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Obama Nominates Kerry for Secretary of State

Dec. 21, 2012 - 12:11PM   |  
By ZACHARY FRYER-BIGGS   |   Comments
President Obama will nominate veteran senator and 2004 presidential nominee John Kerry, who is currently serving as chairman of the Senate Foreign Relations Committee, for secretary of State, officials said Friday.
President Obama will nominate veteran senator and 2004 presidential nominee John Kerry, who is currently serving as chairman of the Senate Foreign Relations Committee, for secretary of State, officials said Friday. (AFP)
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In a move that seemed inevitable following the torpedoing of Ambassador Susan Rice’s candidacy, President Barack Obama named Sen. John Kerry, D-Mass., as his nominee for the position of Secretary of State on Dec. 21.

The position had been held by Obama’s once political opponent Hillary Clinton since 2009. While Rice was viewed as a front runner early in the selection process, aggressive opposition from Republican senators in response to Rice’s comments about the Benghazi incident killed her candidacy, and she withdrew her name Dec. 13.

At a press conference announcing his choice Friday, President Obama noted Clinton’s efforts while emphasizing Kerry’s qualifications.

“Over the last four years, Hillary has been everywhere,” Obama said. “Today though, I’m looking ahead to my second term. And I am very proud to announce my choice for America’s next Secretary of State, John Kerry. In a sense John’s entire life has prepared him for this role.”

Obama also clearly highlighted the close relationship between the State Department and the Defense Department, emphasizing Kerry’s service in the U.S. Navy during the Vietnam War and the use of a variety of mechanisms to combat international issues in the future. The relationship between the two agencies was viewed as frigid before Clinton came into office, and her work with former Defense Secretary Robert Gates and his successor Leon Panetta have brought State Department regional knowledge and military operations much closer. One of Kerry’s challenges will be maintaining those improved relations as regional conflicts don’t appear to be getting simpler.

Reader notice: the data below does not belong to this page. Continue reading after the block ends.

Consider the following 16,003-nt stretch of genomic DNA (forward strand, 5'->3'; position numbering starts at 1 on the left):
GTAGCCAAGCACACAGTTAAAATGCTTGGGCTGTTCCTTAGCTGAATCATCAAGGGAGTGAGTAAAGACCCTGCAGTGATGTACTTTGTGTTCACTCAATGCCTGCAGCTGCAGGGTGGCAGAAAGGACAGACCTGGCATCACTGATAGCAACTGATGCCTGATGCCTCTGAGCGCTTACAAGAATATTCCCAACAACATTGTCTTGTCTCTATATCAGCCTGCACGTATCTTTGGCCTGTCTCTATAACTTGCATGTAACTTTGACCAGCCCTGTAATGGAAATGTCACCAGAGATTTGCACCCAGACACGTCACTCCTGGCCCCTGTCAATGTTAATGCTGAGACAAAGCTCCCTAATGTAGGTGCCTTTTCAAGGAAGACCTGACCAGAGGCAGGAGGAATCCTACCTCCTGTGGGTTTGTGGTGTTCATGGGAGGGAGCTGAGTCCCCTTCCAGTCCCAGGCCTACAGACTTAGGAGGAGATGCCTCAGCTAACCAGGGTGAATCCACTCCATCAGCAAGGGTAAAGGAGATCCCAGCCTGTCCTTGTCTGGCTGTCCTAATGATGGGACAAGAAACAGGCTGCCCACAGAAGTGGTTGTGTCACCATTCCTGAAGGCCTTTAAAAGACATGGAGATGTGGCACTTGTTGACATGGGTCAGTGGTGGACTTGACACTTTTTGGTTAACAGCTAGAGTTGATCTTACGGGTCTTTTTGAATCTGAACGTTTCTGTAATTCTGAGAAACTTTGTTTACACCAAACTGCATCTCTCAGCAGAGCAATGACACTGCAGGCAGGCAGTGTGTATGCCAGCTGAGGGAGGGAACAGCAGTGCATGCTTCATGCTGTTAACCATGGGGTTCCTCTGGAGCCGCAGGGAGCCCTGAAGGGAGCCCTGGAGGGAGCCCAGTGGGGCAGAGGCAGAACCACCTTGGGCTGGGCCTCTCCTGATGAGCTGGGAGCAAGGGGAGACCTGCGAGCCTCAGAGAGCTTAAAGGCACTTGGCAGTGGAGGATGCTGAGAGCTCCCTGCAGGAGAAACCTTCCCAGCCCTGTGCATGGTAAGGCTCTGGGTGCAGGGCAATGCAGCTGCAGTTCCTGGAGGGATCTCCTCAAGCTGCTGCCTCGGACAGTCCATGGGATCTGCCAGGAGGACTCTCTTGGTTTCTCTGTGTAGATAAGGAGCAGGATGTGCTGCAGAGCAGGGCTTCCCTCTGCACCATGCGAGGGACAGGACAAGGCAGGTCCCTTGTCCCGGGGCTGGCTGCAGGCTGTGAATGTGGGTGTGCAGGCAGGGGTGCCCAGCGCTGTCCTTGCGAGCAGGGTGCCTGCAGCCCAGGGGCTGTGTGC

“As we turn the page on a decade of war, he understands that we have to harness all elements of American power and ensure that they’re working together.” Obama said. “Diplomatic and development, economic and political, military and intelligence, as well as the power of our values which inspire so many people around the world.”

Kerry spent the press conference nodding and occasionally smiling, but did not offer any comments of his own.

The senior Massachusetts senator is considered a practiced hand in the realm of diplomacy, having served as chairman of the Senate Foreign Relations Committee since 2009. Kerry also spent moments during Obama’s first term working as a foreign relations Mr. Fix-it, traveling to Pakistan to help calm concerns about the raid that killed Osama bin Laden, and working in Afghanistan to help the electoral process.

Sen. John McCain, R-Ariz., congratulated Kerry in a statement released by his office.

“Our nation faces complex challenges around the world which demand strong American leadership, and the next Secretary of State has big shoes to fill,” the statement said. “Senator John Kerry has served our nation with honor and distinction for many years. I congratulate him on this nomination, and look forward to considering it as the Senate fulfills its responsibilities to provide advice and consent.”

If he is confirmed, a near certainty given the bipartisan support he enjoys, Democrats will be forced to find a replacement for his senate seat. Scott Brown, the junior Senator from the state who was defeated by Elizabeth Warren in November, will likely run again. Brown lost by about 200,000 votes, and with his name recognition he will likely serve as a formidable opponent for any challenger.

Several commentators theorized that one of the reasons for GOP opposition to Rice was to force the selection of Kerry, giving the party a chance to pick up a senate seat.

Rumors quickly swirled that a member of the Kennedy clan would run to hold the seat for the Democrats.

Hillary Clinton did not attend the press conference, as she is still recovering from a concussion suffered last weekend. The State Department said that Clinton had picked up some stomach bug in her recent travels and had fainted, causing a concussion and preventing her from testifying this week during a string of hearings about the Benghazi incident.

The Accountability Review Board report on Benghazi, a legally required review of the incident, was critical of the agency’s preparations but did not lay the blame at Clinton’s feet. However, concerns about administration’s larger response could hurt Clinton if she runs for the presidency in 2016, a possibility she hasn’t publicly suggested.

In a statement released by the State Department shortly after the press conference, Clinton voiced her support for Kerry.

“John Kerry has been tested — in war, in government, and in diplomacy,” Clinton wrote. “Time and again, he has proven his mettle.”

Obama noted his close personal relationship with John Kerry, as the two men served together on the Senate Foreign Relation’s Committee and, more recently, John Kerry was Obama’s Mitt Romney stand-in for debate preparation.

“Nothing brings two people closer together than weeks of debate prep,” he said. “John I’m looking forward to working with you instead of debating you.”

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